- Article 14: Worker Expenses and Materials
- Article 18: Paid Benefits
- Implementation of the classification study results
An important note:
As a re-opener year for our Agreement, Article 8 (pay and allowances) and Article 18 (benefits) are automatically opened. ACE may only open two additional articles as part of this year’s negotiations cycle, meaning ACE members and leadership must prioritize what is brought to the table. Your feedback helps us prioritize. Keep in mind the district operates from a you-have-to-give-something-to-get-something stance.
Professional Development Survey
We still need your feedback. If you have not completed the Classified Needs Assessment survey sent by Mary Kay Englen of the Professional Development office at De Anza, please do so today. The survey closes next Wednesday, May 22.
The state allocated one-time professional development funding is specifically for classified staff (a first!) and your feedback is critical for the development of professional development activities relevant to the work classified staff do. The survey takes about 8 minutes to complete.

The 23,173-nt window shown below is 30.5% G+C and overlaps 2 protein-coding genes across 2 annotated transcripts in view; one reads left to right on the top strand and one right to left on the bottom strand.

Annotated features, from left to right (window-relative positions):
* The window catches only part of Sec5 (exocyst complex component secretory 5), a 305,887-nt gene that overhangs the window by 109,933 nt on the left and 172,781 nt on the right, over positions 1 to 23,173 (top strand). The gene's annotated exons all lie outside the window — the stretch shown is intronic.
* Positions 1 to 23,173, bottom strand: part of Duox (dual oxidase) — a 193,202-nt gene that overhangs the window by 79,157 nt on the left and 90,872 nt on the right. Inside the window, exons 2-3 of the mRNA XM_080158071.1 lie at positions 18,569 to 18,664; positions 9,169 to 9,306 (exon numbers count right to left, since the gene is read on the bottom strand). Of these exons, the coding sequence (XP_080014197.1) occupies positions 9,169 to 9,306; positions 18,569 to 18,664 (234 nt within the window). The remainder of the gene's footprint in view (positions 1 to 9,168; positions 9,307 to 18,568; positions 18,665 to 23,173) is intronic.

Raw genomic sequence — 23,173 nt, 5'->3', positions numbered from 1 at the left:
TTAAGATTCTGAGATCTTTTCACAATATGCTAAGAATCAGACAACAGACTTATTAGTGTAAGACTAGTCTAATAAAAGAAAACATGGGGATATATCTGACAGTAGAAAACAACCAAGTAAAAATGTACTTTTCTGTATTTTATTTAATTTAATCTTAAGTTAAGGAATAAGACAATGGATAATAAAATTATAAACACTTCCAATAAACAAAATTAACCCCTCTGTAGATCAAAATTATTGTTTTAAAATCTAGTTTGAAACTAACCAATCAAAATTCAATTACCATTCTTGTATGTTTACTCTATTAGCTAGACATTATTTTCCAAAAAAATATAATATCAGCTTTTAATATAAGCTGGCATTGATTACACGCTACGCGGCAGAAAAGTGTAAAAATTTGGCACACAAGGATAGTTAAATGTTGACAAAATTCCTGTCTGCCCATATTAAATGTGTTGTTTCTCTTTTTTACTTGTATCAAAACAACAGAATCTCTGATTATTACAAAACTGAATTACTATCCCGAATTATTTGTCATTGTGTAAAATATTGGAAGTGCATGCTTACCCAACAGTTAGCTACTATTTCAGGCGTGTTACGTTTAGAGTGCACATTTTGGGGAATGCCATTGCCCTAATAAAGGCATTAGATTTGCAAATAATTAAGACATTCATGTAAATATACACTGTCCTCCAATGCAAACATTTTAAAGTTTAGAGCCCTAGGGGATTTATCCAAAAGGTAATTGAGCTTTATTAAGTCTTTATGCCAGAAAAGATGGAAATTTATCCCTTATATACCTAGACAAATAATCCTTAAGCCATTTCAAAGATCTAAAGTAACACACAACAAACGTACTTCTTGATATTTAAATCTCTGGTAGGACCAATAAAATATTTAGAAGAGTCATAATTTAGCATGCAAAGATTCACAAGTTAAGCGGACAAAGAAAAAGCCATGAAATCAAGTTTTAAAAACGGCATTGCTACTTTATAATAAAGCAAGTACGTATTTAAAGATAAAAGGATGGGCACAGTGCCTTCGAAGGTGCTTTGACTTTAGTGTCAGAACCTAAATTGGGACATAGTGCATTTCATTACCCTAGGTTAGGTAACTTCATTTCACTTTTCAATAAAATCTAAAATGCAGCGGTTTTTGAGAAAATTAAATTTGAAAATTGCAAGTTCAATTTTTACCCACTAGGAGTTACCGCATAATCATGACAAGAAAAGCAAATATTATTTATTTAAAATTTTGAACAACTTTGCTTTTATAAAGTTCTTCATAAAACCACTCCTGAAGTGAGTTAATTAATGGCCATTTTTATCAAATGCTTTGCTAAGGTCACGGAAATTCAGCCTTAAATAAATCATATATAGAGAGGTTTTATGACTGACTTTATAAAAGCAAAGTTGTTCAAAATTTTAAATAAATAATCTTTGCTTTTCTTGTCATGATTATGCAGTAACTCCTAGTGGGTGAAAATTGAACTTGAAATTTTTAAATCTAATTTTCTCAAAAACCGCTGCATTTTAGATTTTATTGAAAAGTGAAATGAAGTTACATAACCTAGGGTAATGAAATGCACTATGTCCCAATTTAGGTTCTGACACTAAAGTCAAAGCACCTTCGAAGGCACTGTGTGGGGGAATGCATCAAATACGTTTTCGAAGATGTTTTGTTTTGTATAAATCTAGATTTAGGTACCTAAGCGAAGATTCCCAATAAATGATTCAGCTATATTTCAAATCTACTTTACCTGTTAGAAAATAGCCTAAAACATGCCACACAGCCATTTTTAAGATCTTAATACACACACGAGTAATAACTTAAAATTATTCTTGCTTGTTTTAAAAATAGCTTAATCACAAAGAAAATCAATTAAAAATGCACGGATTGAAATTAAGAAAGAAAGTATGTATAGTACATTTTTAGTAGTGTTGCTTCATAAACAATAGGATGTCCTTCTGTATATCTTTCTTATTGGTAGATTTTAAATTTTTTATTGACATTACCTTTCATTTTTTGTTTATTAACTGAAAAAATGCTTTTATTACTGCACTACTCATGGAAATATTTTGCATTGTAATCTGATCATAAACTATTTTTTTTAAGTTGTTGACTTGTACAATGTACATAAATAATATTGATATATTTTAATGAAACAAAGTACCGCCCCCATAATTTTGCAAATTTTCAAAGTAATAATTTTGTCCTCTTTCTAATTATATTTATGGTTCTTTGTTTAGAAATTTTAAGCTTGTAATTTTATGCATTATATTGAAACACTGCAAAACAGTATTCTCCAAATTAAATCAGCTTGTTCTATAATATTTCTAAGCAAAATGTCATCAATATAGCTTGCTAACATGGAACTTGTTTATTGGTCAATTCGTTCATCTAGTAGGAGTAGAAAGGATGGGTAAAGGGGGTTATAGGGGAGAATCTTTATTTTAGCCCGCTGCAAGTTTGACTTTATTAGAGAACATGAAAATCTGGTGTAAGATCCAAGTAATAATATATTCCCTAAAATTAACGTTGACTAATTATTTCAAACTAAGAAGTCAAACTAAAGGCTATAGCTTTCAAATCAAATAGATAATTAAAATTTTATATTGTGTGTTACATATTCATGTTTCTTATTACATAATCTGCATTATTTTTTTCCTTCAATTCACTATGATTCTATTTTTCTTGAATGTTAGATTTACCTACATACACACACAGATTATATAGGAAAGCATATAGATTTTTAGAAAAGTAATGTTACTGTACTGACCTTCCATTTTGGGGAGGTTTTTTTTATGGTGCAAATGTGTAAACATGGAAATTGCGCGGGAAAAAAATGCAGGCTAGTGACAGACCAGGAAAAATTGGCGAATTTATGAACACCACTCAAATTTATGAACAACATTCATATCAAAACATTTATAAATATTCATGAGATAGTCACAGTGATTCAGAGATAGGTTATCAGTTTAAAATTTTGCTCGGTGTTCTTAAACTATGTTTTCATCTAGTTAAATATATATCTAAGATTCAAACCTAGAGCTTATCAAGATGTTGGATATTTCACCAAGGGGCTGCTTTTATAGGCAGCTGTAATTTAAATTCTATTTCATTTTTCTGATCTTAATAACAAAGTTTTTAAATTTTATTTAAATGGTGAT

Fill out the survey here:
Classified Professional Development Day
Navigating Change with Heart
Friday, May 17 | De Anza
All classified staff are invited to attend.
This event is hosted by Central Services, De Anza and Foothill Classified Senates.
Whether you’re early or midway through your career, you’ll want to get a better understanding of your CalPERS benefits. Learn about your retirement income sources, how your pension is calculated, purchasing service credit, the importance of having a power of attorney on file, what happens if you leave your employer, and much more.